Influences of stress birefringence residual in lens elements of high-resolution projection optics are investigated based on a partially coherent imaging formula that has been modified to incorporate the change of the polarization state by birefringence. Birefringent properties are represented by two-dimensional distribution functions with respect to magnitude and fast-axis direction, and they are determined using random numbers to reproduce actual distributions observed in such materials as calcium fluoride. By repeating calculations using lens data created with different sets of random numbers, the degree of imaging performance degradation is analyzed statistically in terms of the magnitude of birefringence in each lens element, the number of lens element composing a projection lens, and the randomness of fast-axis distributions. It is found that the image contrast for a five-bar line/space pattern decreases squarely proportional to the magnitude, whereas the value decreases linearly proportional to the element number. The influence of randomness is understood in relation to image formations through random phase media.
A novel bilayer bottom antireflective coating (BARC) structure composed of a commercial KrF lithography resist and an organic BARC film is demonstrated for ArF lithography. The diluted deep ultraviolet (248 nm) resist is high absorption at the 193 nm regime, which is suitable as bottom layer of bilayer BARC structures. While the deep ultraviolet organic BARC material is low absorption at the 193 nm regime, which is suitable as top layer of bilayer BARC structures. Such a bilayer BARC can have large thickness control tolerances over various highly reflective substrates. The measured swing effect is found significantly reduced by adding such a bilayer BARC on both aluminum and silicon crystal substrates. Reflectance can be reduced to less than 2% on other highly reflectance substrates such as copper, poly-silicon, tungsten silicide, and aluminum silicon. Such a process has several advantages: high performance, relatively inexpensive, large thickness control tolerance, low contamination, and easy film removal.
Resonant mode micromechanical devices have great potential due to their high sensitivity and relatively easy signal processing. As they are also sensitive to environmental effects, vacuum packaging is often required, which largely increases the costs. The current study focuses on environment induced reliability problems and degradation processes. An adsorption-induced stiffening effect was observed on thin SiNx and SiCx cantilever beams in air. The resonance frequency gradually increases in time. When the cantilever is subjected to mechanical shock or large deflection, the resonance frequency suddenly drops, and then increases again. Air, increased humidity, argon rich, and nitrogen rich atmosphere influence the stiffening and the shock response behavior. The effects are explained with a surface oxidation model. The oxide layer introduces stress in the structure increasing the overall stiffness, while mechanical shocks crack the layer. Silicon resonators gather airborne particles from the atmosphere due to electrostatic charging. The mass loading decreases the resonant frequency. These mechanisms lead to unstable resonance frequency and eventually to failure of the resonant mode device. Tests in inert environment suggest, that cheap, inert atmospheric packaging will provide good performance and reliable operation.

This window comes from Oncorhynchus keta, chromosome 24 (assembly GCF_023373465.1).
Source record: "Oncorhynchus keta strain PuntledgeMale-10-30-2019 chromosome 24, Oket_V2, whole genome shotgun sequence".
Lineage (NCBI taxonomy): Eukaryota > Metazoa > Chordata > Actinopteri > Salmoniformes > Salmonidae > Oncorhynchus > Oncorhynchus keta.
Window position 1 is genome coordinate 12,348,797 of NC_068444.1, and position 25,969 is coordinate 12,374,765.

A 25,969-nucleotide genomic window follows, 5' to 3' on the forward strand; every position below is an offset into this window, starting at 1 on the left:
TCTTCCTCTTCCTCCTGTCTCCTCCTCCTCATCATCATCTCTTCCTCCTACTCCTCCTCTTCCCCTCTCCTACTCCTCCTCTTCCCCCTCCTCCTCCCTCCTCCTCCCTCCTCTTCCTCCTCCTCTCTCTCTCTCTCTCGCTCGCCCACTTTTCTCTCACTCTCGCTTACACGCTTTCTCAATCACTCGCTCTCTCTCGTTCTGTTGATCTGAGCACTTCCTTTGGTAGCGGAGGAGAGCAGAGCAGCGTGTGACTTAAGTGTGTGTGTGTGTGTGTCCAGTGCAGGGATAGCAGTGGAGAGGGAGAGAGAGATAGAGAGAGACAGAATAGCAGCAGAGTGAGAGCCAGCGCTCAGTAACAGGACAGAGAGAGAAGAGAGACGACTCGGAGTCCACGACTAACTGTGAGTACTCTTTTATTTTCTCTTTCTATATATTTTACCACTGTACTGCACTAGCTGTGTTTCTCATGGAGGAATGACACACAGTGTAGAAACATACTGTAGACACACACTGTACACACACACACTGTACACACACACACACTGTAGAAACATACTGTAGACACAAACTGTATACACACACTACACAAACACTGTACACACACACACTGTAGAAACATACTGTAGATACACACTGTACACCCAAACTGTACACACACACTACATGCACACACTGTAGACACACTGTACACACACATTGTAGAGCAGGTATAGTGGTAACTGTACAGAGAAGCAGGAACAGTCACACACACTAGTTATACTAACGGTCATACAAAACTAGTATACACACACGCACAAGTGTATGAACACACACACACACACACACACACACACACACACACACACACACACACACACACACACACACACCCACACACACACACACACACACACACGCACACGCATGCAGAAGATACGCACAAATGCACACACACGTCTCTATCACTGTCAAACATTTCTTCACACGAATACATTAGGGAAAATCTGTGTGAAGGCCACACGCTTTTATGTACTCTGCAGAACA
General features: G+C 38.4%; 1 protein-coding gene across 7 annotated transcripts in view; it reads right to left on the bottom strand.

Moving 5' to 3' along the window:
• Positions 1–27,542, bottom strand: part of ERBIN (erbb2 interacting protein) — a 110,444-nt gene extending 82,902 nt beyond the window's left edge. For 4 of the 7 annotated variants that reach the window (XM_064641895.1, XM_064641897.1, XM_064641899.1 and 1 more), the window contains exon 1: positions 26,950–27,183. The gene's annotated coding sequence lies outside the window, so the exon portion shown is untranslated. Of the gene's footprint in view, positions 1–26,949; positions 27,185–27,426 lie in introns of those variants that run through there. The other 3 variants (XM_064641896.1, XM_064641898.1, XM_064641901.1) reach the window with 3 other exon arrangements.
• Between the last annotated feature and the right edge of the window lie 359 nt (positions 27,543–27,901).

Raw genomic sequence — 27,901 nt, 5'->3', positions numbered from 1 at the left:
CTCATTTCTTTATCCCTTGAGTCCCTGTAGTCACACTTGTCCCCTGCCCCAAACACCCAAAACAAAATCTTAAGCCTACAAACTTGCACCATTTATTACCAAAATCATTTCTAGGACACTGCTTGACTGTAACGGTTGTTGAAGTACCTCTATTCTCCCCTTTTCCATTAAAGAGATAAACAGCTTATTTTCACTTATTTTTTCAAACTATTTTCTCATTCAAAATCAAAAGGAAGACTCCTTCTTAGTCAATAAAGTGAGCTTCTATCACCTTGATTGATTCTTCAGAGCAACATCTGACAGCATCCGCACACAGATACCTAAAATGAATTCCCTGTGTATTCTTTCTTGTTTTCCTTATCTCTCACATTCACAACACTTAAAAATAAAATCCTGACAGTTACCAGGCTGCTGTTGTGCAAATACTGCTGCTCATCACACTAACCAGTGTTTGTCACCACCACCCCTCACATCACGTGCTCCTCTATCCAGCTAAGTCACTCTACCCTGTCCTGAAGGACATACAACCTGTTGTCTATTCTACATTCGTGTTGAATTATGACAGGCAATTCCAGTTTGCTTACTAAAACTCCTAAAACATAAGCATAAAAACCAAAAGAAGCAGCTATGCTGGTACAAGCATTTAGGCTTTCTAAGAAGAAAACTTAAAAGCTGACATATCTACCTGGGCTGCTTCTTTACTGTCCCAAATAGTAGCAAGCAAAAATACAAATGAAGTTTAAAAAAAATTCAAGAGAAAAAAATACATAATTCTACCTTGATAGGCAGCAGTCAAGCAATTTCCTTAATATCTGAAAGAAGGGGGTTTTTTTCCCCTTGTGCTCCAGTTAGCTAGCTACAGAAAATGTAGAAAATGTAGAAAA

The design and characterization of a two-axis rotational micromirror is explored. The mirrors were fabricated using a commercial microelectromechanical system (MEMS) foundry service, known as the multi-user MEMS processes (MUMPs) foundry service. The prototypes were then characterized using a phase-shifting Mirau interferometer. From these results, it was shown that the MUMPs process can be used to create satisfactory designs for rotational micromirrors with tilt angles in the range of 0-23 mrad and control voltages in the range of 0-30 V. In addition, the behavior of these mirrors was shown to fall within 5% of the values predicted by the theoretical models for the devices.